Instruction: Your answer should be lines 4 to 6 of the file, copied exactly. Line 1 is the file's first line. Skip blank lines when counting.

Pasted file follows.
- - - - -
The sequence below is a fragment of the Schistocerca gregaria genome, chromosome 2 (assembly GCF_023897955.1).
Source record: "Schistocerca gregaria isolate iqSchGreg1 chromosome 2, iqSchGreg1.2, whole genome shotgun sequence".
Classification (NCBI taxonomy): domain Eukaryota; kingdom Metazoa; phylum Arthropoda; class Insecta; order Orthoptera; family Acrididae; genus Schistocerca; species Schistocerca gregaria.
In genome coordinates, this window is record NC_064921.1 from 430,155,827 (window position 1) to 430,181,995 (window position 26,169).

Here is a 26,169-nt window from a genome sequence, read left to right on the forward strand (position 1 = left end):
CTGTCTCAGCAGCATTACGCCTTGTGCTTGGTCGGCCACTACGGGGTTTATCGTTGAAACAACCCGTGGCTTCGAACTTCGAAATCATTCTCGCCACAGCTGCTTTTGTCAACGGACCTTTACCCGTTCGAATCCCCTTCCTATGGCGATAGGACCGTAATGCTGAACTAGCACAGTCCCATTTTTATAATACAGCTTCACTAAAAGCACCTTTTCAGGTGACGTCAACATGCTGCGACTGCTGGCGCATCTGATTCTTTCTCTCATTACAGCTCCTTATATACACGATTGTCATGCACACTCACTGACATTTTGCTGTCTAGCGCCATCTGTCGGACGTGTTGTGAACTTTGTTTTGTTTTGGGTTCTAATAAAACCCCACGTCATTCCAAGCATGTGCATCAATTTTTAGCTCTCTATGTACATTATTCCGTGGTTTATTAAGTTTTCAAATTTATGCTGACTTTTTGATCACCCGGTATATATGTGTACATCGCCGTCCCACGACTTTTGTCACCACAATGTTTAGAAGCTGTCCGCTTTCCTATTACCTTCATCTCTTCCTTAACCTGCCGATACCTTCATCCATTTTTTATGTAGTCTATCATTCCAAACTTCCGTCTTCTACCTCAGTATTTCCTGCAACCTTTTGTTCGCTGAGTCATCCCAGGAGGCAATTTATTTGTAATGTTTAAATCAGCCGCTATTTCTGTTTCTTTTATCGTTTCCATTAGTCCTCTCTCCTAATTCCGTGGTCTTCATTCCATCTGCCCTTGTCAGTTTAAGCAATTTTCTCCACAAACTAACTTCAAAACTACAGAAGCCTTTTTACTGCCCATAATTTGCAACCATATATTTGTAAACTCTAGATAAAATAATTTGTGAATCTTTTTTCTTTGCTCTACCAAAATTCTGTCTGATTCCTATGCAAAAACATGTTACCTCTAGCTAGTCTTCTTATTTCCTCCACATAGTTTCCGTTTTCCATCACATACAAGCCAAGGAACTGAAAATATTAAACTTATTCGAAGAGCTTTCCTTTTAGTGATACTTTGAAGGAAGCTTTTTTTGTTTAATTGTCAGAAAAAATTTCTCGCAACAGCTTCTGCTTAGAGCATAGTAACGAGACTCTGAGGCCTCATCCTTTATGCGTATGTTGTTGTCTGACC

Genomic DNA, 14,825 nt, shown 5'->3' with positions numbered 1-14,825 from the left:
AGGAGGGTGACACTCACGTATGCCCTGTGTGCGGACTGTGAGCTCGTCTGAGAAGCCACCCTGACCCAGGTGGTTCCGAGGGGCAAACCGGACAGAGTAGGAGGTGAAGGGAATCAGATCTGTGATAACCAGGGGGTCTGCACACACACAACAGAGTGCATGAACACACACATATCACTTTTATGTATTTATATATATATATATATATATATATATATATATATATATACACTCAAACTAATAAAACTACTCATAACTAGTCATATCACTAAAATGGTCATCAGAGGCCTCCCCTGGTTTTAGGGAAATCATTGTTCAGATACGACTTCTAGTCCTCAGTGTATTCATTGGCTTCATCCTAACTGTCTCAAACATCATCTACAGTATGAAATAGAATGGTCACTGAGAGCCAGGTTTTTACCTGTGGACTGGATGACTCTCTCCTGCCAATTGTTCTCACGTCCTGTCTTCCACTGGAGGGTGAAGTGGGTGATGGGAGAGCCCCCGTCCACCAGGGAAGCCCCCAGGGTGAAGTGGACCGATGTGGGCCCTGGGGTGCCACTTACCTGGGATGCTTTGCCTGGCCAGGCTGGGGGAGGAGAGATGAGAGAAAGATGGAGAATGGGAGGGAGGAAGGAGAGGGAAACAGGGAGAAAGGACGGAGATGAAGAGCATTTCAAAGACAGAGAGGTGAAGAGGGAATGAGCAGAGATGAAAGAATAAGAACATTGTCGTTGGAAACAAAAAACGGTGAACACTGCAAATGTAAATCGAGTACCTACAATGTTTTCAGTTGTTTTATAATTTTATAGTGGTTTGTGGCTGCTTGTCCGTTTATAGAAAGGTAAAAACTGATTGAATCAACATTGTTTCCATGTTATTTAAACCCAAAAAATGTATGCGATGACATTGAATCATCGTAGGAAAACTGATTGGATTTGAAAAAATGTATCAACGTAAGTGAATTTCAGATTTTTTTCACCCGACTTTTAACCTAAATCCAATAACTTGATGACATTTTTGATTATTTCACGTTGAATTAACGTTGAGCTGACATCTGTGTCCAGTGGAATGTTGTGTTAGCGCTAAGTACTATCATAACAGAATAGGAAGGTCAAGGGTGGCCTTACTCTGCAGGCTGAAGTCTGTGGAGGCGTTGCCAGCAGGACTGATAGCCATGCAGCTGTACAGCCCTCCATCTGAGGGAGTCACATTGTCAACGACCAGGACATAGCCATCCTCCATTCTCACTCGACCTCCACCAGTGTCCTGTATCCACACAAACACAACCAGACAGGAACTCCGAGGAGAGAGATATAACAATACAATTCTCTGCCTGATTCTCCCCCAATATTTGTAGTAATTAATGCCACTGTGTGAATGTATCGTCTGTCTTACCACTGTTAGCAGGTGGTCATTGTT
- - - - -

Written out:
In genome coordinates, this window is record NC_064921.1 from 430,155,827 (window position 1) to 430,181,995 (window position 26,169).

Here is a 26,169-nt window from a genome sequence, read left to right on the forward strand (position 1 = left end):
CTGTCTCAGCAGCATTACGCCTTGTGCTTGGTCGGCCACTACGGGGTTTATCGTTGAAACAACCCGTGGCTTCGAACTTCGAAATCATTCTCGCCACAGCTGCTTTTGTCAACGGACCTTTACCCGTTCGAATCCCCTTCCTATGGCGATAGGACCGTAATGCTGAACTAGCACAGTCCCATTTTTATAATACAGCTTCACTAAAAGCACCTTTTCAGGTGACGTCAACATGCTGCGACTGCTGGCGCATCTGATTCTTTCTCTCATTACAGCTCCTTATATACACGATTGTCATGCACACTCACTGACATTTTGCTGTCTAGCGCCATCTGTCGGACGTGTTGTGAACTTTGTTTTGTTTTGGGTTCTAATAAAACCCCACGTCATTCCAAGCATGTGCATCAATTTTTAGCTCTCTATGTACATTATTCCGTGGTTTATTAAGTTTTCAAATTTATGCTGACTTTTTGATCACCCGGTATATATGTGTACATCGCCGTCCCACGACTTTTGTCACCACAATGTTTAGAAGCTGTCCGCTTTCCTATTACCTTCATCTCTTCCTTAACCTGCCGATACCTTCATCCATTTTTTATGTAGTCTATCATTCCAAACTTCCGTCTTCTACCTCAGTATTTCCTGCAACCTTTTGTTCGCTGAGTCATCCCAGGAGGCAATTTATTTGTAATGTTTAAATCAGCCGCTATTTCTGTTTCTTTTATCGTTTCCATTAGTCCTCTCTCCTAATTCCGTGGTCTTCATTCCATCTGCCCTTGTCAGTTTAAGCAATTTTCTCCACAAACTAACTTCAAAACTACAGAAGCCTTTTTACTGCCCATAATTTGCAACCATATATTTGTAAACTCTAGATAAAATAATTTGTGAATCTTTTTTCTTTGCTCTACCAAAATTCTGTCTGATTCCTATGCAAAAACATGTTACCTCTAGCTAGTCTTCTTATTTCCTCCACATAGTTTCCGTTTTCCATCACATACAAGCCAAGGAACTGAAAATATTAAACTTATTCGAAGAGCTTTCCTTTTAGTGATACTTTGAAGGAAGCTTTTTTTGTTTAATTGTCAGAAAAAATTTCTCGCAACAGCTTCTGCTTAGAGCATAGTAACGAGACTCTGAGGCCTCATCCTTTATGCGTATGTTGTTGTCTGACC